The thing with BIM is that BIM models are VERY complicated. That’s just the nature of BIM. People talk about digital twins all the time, and BIM (as an extension of CAD) is probably one of the first representations of a digital twin. BIM though by its nature isn’t an “as-built.” It is just a picture of what the real world object should be, where-as a digital twin is a digital copy of an existing asset. Now the best way to start a digital twin is to import a BIM model, but there are some areas you need to be aware of before doing so.

  1. A BIM model might not be an as-built. As I said above, BIM is what something should be, not what it ends up being. During construction, changes are always made to the building, and in doing so, the BIM model ceases to be a digital twin. Just importing a BIM model without field verification can result in your digital twin not genuinely being a digital twin.

  2. What detail do you need in hour digital twin? A BIM model might have millions of entities making up even a simple asset, such as a window frame that is unique and requires high accuracy. This is very important in the construction phase where even a millimeter off can cause problems, but for a digital twin, that detail is not needed. This is where BIM and digital twins diverge; the BIM model is the engineering representation of something vs. a digital twin is just the digital replica. There is no reason why you couldn’t import in such an elaborate window frame of course, but throughout a whole building or even a city, these extra details get lost in the LOD. The key here is knowing what your LOD is and how you want to view it. There is much going on in the 3D space where you can use LOD to display the elaborate window frame above, yet still be performant where needed.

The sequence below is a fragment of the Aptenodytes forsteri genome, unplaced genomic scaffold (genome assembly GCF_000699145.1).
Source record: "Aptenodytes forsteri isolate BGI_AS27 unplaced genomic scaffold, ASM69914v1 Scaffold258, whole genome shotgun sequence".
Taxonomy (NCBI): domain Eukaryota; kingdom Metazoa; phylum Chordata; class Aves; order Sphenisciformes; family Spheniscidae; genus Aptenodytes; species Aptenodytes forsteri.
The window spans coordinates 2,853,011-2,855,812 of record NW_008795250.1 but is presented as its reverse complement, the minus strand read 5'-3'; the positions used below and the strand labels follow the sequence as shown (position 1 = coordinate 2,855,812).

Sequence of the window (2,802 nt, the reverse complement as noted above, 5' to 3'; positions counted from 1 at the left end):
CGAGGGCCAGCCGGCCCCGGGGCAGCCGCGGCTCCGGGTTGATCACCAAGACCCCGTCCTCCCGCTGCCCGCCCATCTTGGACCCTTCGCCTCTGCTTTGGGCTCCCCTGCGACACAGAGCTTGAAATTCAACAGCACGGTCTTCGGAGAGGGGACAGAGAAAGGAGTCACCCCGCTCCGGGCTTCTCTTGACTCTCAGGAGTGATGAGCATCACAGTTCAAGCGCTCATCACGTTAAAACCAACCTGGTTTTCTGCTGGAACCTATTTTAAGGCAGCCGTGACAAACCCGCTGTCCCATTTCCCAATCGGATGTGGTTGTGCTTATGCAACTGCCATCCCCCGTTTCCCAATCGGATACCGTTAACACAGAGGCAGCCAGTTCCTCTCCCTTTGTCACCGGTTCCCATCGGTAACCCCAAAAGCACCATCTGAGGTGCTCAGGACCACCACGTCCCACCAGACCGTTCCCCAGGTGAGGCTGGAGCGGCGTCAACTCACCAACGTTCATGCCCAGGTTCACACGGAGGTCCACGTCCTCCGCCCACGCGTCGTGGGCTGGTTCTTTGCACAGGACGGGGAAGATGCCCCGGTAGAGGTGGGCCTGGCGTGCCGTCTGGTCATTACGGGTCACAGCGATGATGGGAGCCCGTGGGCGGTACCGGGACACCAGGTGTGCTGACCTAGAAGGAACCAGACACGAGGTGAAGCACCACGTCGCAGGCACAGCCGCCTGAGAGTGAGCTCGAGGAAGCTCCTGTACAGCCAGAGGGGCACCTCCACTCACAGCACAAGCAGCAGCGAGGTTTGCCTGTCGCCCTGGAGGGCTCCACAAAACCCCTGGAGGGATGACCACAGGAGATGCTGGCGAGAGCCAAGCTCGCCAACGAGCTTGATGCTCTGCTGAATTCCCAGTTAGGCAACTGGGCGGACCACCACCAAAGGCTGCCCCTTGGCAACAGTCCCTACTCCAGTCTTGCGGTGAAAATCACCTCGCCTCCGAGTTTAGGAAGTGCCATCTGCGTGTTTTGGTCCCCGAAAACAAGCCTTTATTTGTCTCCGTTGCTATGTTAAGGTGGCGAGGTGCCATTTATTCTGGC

3. Aftermarket features are generally part of a digital twin. BIM models are idealized in that they only show what was spec’d out. Digital twins need to show all those modifications that were made after the building was turned over to the owner. Doors removed, walls put up, windows boarded over. These things all need to be reflected in your digital twin. Just importing a BIM model that doesn’t address these changes means that when you go to link up your digital twin to IoT or other services, there is no one-to-one relationship. Preparation work of that BIM model before ingestion into a digital twin helps immeasurably.

It is easy to want to jump into creating digital twins of your buildings but it is critical to make sure that before you do so you’ve review your files to ensure that they are as-built and a twin of the real world asset.